Tomar is divided by the River Nabão, the banks of which are dotted with weirs and wheels once used to water vegetable gardens and orchards. The irrigation techniques illustrate the Muslim tradition of hydraulic engineering. Most sights, accommodations and shops lie on the west bank of the river and the lush Parque Mouchão straddles the two banks. The ancient yet functional Ponte Velha (Old Bridge) connects the two. Tomar’s main shopping thoroughfare is rua Serpa Pinto, known locally as Corre Doura. Outlets for folklore, pottery, copperware and wrought iron highlight it. Tascas and bars are scattered throughout the city, with some offering live music.

Hotel dos Templários

Situated near the heart of Tomar’s Old Town, the Hotel dos Templários is the largest hotel in the district. Many rooms offer views of the Convent of Christ and the public areas, including lounges and terrace-view dining rooms, are spacious. The hotel offers room service, laundry, a barbershop, a beauty parlor, a billiards room and baby-sitting. There are wide sun terraces, indoor and outdoor pools, a tennis court and a greenhouse. The hotel also has large gardens. Rooms have air conditioning, private bathrooms, televisions and minibars. Free parking is available. 

Tomar Hotel

For more information on the area, please visit these web sites:

Transportation from Lisbon to Tomar

Lisbon train station to Tomar:

It is a pleasure to travel by train from Lisbon to Tomar. The pace is sweet and the scenery is different. The distance is 85 miles and the average travel time is 2 hours. There are 16 trains every day in each direction. The fare is about $11. You will arrive in Tomar relaxed, fresh, and ready to meet everyone at the Conference.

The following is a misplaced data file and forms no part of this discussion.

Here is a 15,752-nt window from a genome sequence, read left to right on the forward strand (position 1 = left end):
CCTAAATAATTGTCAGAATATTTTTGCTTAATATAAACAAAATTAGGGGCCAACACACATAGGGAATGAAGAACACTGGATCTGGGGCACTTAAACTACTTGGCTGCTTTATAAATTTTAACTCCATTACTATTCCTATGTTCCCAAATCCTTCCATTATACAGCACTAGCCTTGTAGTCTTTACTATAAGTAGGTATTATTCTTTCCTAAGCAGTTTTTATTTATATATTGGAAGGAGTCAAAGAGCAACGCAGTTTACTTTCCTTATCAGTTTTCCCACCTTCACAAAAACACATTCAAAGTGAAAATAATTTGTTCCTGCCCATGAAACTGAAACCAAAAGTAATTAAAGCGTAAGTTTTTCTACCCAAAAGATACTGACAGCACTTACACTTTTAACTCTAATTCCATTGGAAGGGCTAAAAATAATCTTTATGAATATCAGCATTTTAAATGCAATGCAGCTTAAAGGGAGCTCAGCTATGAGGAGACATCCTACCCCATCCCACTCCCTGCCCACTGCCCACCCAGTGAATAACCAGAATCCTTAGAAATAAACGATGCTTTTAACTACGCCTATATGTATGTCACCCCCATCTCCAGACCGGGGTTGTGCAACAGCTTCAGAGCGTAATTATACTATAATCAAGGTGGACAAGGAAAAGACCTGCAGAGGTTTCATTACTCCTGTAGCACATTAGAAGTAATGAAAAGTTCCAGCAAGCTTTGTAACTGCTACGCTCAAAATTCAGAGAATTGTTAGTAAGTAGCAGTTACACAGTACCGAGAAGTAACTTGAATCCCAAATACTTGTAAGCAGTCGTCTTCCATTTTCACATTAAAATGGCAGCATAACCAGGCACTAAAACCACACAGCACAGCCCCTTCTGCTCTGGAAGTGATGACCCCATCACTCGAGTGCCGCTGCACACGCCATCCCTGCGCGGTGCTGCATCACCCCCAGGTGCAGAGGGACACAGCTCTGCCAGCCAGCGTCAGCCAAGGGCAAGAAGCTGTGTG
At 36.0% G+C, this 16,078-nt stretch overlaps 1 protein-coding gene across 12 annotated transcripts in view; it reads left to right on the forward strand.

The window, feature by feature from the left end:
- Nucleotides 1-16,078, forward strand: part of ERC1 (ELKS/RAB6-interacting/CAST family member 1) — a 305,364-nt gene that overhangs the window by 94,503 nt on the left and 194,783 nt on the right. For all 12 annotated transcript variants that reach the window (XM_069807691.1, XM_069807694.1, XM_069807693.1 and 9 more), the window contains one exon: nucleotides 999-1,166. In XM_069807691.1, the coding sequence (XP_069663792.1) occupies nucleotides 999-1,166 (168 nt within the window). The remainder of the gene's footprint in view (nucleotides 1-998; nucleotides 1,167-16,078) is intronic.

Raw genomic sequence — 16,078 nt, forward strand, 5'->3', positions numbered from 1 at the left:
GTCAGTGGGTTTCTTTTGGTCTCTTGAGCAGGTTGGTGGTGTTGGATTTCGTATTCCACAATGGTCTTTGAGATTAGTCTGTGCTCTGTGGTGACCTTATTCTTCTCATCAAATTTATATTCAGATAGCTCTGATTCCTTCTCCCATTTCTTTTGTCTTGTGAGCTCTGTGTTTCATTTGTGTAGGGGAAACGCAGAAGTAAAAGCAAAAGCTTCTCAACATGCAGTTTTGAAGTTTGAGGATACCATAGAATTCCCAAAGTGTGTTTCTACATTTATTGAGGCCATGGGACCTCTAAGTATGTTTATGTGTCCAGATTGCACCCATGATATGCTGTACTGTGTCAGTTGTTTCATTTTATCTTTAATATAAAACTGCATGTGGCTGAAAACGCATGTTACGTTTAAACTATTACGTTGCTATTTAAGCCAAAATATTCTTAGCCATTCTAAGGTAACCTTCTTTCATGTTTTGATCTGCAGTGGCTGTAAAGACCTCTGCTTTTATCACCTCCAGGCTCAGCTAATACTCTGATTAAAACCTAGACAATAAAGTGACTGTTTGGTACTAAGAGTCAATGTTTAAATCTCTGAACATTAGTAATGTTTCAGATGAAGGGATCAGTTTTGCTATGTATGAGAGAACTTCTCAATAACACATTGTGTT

By automobile from Lisbon:

The rental car companies will provide maps and driving instructions. Allow between 1-1/2 – 2 hours for the trip, depending on traffic. The hotel provides free parking.

More detailed information will be available when registration opens.

General Information About ECI

Engineering Conferences International (ECI) is a not-for-profit, global engineering conferences program, originally established in 1962 that provides opportunities for the exploration of problems and issues of concern to engineers and scientists from many disciplines.

The format of the conference provides morning and late afternoon or evening sessions in which major presentations are made. Poster sessions will be scheduled for evening discussion as well. Available time is included during the afternoons for ad hoc meetings, informal discussions, and/or recreation. This format is designed to enhance rapport among participants and promote dialogue on the development of the meeting. We believe the conferences have been instrumental in generating ideas and disseminating information to a greater extent than is possible through more conventional forums.

All participants are expected both to attend the entire conference and to contribute actively to the discussions. The recording/photographing of lectures and presentations is forbidden. As ECI conferences take place in an informal atmosphere, casual clothing is the usual attire.

Smoking is prohibited at ECI conferences and conference functions.